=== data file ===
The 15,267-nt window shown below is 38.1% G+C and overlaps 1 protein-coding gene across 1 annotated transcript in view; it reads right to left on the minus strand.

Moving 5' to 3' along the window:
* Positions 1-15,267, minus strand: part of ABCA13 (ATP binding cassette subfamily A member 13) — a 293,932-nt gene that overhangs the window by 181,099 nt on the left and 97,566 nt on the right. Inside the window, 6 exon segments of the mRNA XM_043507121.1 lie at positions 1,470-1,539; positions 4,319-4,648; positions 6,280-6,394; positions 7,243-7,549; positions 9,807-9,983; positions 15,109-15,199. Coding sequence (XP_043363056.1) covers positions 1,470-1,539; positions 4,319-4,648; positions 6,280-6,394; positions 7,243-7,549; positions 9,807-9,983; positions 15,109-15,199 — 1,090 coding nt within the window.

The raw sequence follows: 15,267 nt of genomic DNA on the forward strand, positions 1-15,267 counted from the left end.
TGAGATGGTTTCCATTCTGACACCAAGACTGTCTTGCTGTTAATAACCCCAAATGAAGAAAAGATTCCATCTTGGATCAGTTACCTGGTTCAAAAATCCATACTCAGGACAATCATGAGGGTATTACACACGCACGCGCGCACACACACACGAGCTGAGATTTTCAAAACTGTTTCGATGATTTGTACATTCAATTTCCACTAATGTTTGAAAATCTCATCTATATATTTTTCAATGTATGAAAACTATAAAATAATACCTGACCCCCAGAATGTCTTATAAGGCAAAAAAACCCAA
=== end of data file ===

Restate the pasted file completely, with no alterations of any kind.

The 15,267-nt window shown below is 38.1% G+C and overlaps 1 protein-coding gene across 1 annotated transcript in view; it reads right to left on the minus strand.

Moving 5' to 3' along the window:
* Positions 1-15,267, minus strand: part of ABCA13 (ATP binding cassette subfamily A member 13) — a 293,932-nt gene that overhangs the window by 181,099 nt on the left and 97,566 nt on the right. Inside the window, 6 exon segments of the mRNA XM_043507121.1 lie at positions 1,470-1,539; positions 4,319-4,648; positions 6,280-6,394; positions 7,243-7,549; positions 9,807-9,983; positions 15,109-15,199. Coding sequence (XP_043363056.1) covers positions 1,470-1,539; positions 4,319-4,648; positions 6,280-6,394; positions 7,243-7,549; positions 9,807-9,983; positions 15,109-15,199 — 1,090 coding nt within the window.

The raw sequence follows: 15,267 nt of genomic DNA on the forward strand, positions 1-15,267 counted from the left end.
TGAGATGGTTTCCATTCTGACACCAAGACTGTCTTGCTGTTAATAACCCCAAATGAAGAAAAGATTCCATCTTGGATCAGTTACCTGGTTCAAAAATCCATACTCAGGACAATCATGAGGGTATTACACACGCACGCGCGCACACACACACGAGCTGAGATTTTCAAAACTGTTTCGATGATTTGTACATTCAATTTCCACTAATGTTTGAAAATCTCATCTATATATTTTTCAATGTATGAAAACTATAAAATAATACCTGACCCCCAGAATGTCTTATAAGGCAAAAAAACCCAA